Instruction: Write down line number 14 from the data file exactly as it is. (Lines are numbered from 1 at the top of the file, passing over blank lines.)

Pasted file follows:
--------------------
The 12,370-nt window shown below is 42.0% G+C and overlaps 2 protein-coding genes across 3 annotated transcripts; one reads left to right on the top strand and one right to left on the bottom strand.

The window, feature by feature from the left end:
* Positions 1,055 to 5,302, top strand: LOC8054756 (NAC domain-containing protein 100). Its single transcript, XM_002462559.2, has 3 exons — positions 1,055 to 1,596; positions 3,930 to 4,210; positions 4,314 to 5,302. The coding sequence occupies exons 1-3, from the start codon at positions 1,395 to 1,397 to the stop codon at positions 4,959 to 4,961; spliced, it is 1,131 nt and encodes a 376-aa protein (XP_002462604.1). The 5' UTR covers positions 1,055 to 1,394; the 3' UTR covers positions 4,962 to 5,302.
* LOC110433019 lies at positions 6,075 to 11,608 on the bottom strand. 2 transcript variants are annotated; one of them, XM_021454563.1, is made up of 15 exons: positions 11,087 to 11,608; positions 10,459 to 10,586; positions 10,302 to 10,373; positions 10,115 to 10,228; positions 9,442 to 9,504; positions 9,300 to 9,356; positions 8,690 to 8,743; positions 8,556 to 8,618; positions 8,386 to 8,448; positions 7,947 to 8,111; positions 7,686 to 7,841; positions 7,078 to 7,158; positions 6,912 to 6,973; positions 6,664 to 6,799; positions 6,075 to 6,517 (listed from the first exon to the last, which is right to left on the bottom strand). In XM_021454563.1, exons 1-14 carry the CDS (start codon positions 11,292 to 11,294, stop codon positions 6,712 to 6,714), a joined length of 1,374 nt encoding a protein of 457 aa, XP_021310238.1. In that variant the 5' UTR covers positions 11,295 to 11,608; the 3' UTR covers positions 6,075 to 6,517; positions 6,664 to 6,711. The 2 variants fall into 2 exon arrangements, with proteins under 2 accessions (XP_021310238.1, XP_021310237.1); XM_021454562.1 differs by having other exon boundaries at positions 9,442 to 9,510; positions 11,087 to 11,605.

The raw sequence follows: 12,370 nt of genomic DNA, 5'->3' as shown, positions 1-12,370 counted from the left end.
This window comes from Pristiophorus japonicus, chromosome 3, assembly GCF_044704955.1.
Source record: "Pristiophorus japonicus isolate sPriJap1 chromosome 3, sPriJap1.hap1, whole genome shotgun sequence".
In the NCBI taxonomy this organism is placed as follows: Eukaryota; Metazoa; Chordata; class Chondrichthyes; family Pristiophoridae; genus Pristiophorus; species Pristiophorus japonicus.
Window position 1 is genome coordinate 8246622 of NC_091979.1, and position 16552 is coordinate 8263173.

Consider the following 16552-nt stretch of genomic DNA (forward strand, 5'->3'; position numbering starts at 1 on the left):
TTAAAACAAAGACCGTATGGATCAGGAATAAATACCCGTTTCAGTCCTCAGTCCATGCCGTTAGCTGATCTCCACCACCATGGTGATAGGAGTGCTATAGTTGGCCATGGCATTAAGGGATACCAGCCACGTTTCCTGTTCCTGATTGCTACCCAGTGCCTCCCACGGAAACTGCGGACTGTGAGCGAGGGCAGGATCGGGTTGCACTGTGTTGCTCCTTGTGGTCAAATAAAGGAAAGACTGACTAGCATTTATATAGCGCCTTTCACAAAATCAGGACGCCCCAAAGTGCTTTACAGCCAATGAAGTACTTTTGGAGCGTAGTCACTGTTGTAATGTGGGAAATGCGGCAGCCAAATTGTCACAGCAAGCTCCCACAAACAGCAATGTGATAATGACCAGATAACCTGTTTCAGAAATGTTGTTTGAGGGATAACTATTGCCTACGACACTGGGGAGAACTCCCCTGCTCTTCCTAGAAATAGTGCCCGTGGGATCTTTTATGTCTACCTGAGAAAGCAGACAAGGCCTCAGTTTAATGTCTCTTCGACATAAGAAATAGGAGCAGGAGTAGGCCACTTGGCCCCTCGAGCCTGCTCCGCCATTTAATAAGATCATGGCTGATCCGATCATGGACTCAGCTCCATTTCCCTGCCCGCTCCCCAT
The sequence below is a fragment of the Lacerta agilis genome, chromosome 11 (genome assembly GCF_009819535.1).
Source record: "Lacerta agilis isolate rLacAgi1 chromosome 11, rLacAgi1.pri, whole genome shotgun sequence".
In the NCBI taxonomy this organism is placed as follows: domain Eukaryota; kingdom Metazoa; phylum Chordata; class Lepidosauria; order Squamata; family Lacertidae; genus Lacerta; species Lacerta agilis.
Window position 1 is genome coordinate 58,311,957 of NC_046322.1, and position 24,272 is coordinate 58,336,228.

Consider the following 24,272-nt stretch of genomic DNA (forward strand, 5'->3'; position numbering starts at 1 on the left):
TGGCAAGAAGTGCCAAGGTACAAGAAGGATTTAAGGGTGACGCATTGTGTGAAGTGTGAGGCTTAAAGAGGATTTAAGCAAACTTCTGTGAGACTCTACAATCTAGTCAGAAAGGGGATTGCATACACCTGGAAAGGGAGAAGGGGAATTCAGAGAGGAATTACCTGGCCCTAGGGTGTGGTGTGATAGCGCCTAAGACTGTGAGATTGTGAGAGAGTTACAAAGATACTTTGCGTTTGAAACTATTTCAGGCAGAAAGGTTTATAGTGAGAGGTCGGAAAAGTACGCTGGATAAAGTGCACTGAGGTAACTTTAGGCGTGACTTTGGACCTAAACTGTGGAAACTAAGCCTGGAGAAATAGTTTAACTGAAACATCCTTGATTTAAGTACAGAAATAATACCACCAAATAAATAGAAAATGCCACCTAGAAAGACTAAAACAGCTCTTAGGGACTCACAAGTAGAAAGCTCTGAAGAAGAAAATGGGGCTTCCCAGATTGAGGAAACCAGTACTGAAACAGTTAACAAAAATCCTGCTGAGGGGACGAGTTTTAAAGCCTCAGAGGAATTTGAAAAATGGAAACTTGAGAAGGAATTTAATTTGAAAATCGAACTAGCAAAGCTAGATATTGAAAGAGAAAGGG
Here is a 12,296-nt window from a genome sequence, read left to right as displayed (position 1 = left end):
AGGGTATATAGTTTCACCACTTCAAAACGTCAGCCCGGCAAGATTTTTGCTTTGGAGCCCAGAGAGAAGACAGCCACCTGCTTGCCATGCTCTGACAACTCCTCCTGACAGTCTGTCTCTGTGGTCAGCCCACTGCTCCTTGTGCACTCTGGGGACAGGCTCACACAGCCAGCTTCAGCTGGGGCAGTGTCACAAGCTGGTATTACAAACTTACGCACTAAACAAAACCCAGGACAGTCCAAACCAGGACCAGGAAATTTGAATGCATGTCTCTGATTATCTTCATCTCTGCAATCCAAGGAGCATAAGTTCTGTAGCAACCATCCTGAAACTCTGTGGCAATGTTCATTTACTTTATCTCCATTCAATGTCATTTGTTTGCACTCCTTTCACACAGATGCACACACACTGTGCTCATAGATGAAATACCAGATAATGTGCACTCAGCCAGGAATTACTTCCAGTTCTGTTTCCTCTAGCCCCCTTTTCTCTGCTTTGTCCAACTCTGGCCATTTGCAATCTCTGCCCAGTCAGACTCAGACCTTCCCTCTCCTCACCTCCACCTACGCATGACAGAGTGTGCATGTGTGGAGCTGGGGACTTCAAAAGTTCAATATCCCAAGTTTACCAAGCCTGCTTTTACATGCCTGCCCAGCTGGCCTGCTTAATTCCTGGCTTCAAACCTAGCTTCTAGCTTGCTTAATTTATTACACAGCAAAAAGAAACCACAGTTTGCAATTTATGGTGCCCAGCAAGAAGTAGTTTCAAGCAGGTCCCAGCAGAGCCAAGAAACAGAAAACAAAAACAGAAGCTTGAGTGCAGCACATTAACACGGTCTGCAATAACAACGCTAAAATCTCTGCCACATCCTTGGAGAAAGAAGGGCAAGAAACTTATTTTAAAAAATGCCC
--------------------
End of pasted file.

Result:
In the NCBI taxonomy this organism is placed as follows: domain Eukaryota; kingdom Metazoa; phylum Chordata; class Lepidosauria; order Squamata; family Lacertidae; genus Lacerta; species Lacerta agilis.